Probiotics are live bacteria and yeasts that are good for your health, specifically your digestive system. These “good” types of bacteria help to keep your gut working properly.
Lately the nutrition benefits of probiotics have been everywhere, which means they are popping up in all types of food. So, what foods should you be choosing as a way to get in probiotics, and what exactly are they doing to keep you healthy?
What Probiotics Can Do for You
Probiotics help move food through your gut. They also help with diarrhea and lactose intolerance, for those people who have trouble digesting lactose, or milk sugar. Probiotics have also been found to help with irritable bowel syndrome and inflammatory bowel disease.
More recent research has been going beyond stomach-related problems. Researchers have found probiotics can help with skin eczema, preventing allergies and colds, and oral health.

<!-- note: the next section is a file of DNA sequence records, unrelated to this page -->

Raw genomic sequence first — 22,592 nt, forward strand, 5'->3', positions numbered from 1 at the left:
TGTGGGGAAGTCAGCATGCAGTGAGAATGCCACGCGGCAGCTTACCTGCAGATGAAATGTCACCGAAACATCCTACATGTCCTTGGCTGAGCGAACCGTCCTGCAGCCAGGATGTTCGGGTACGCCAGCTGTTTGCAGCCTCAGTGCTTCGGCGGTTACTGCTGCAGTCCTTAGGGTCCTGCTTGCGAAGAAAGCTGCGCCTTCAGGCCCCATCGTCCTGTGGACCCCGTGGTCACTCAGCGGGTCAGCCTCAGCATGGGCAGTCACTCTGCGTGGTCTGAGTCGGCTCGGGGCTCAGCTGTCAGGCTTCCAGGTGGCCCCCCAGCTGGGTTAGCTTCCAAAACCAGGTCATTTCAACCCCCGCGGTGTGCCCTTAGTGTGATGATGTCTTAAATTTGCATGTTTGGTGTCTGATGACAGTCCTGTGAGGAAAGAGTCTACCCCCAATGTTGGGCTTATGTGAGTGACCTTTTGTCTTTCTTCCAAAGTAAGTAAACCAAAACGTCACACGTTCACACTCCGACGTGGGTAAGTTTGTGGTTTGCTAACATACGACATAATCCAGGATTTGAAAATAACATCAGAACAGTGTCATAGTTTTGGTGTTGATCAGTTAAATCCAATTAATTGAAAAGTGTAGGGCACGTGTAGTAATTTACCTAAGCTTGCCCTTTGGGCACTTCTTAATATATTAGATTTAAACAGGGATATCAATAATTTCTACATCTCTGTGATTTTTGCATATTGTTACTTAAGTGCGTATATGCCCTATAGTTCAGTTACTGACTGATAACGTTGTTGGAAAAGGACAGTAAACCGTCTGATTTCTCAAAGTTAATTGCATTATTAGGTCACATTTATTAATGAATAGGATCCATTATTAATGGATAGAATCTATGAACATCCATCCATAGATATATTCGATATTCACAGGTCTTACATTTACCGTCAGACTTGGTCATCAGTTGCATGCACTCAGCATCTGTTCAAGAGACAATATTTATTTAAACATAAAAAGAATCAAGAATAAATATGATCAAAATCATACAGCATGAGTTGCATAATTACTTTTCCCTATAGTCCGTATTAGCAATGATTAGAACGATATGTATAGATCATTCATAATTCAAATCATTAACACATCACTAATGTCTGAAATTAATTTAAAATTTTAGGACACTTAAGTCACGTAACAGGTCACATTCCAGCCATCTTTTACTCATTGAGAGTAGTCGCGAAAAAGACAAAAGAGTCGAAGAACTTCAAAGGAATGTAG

Which Foods Have Probiotics?
Most people think of yogurt as a food with probiotics, and this is by far the most common food choice. Yogurt would be an excellent addition to your diet not only because it’s a more gut-friendly food, but also because it is high in protein, calcium, and Vitamin D. Choose a yogurt that states it has live and active cultures. Other dairy foods that are a good choice for probiotics are buttermilk, kefir, and soft cheeses.
If you want more options, consider these foods:
- Miso soup: This popular Japanese starter has more than 160 bacteria strains and can keep your digestive system moving.
- Sourdough bread: This type of bread is full of gut-protective probiotics.
- Sour pickles: Choose naturally fermented kinds, where vinegar wasn’t used in the pickling. Without the vinegar, more good bacteria can grow and increase the digestive benefits.
- Tempeh: Made from fermented soybeans, this product can be used as a replacement for meat in meals. It is high in protein and is described as having a smoky and nutty flavor.
Try incorporating some or all of these foods into your diet to start reaping the benefits of probiotics.
This blog was written by Angie Scheetz, Registered Dietitian and Wellness Coordinator. To find out more about the NIFS bloggers, click here.